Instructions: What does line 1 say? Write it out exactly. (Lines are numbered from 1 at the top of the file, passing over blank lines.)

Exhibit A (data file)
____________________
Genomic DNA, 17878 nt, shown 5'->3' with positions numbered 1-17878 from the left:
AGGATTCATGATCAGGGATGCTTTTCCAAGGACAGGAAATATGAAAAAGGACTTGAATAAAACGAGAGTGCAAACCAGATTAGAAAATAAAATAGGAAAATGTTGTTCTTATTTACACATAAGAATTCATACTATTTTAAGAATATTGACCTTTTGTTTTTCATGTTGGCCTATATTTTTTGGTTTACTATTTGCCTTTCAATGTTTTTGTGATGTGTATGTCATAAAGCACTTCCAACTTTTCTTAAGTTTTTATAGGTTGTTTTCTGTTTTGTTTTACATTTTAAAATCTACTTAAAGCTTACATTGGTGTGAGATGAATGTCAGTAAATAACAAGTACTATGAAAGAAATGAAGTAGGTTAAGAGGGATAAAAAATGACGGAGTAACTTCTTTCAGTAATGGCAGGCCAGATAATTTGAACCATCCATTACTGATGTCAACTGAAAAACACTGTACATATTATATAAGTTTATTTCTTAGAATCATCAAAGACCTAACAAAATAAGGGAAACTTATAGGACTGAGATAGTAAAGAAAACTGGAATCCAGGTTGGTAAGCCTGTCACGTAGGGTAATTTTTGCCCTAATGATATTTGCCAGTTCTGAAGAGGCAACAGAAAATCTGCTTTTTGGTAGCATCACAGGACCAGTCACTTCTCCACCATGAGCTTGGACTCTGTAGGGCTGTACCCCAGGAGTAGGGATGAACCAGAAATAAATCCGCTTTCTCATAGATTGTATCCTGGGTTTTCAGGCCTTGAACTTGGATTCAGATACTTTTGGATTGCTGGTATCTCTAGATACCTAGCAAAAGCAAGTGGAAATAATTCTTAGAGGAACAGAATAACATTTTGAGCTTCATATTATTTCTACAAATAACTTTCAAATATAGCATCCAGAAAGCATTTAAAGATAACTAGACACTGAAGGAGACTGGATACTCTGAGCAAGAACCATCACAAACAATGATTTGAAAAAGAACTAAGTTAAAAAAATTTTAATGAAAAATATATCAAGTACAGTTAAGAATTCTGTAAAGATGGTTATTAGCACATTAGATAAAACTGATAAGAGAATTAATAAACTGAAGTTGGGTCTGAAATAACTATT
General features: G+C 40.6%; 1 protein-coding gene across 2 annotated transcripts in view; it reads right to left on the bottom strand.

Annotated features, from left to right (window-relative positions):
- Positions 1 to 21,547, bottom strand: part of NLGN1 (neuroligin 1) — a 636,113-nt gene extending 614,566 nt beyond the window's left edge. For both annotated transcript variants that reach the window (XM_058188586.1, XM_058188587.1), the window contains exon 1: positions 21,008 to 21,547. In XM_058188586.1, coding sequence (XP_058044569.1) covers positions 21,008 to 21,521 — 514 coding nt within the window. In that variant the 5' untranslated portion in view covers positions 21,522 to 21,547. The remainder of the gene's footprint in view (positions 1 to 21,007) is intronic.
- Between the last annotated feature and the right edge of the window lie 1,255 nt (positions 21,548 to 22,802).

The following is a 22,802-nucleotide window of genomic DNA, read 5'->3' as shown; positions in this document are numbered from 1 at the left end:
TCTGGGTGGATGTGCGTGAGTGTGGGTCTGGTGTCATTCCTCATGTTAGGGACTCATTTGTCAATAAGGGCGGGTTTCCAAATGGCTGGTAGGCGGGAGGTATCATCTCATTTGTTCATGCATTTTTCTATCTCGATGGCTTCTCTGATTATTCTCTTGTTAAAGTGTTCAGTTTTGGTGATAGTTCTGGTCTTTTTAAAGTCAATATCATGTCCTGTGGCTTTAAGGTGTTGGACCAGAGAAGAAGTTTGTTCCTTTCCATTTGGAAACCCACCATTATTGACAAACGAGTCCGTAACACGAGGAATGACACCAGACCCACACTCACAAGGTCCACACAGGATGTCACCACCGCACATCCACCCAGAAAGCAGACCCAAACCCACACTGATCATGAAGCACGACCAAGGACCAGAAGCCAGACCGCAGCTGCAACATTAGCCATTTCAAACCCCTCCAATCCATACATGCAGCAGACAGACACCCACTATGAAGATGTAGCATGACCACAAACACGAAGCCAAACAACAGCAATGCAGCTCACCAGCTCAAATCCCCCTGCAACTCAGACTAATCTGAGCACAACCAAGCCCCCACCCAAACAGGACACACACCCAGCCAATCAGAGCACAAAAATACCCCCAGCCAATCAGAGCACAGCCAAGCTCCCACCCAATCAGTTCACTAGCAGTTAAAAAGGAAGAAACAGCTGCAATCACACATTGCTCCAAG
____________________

Genomic DNA, 17878 nt, shown 5'->3' with positions numbered 1-17878 from the left: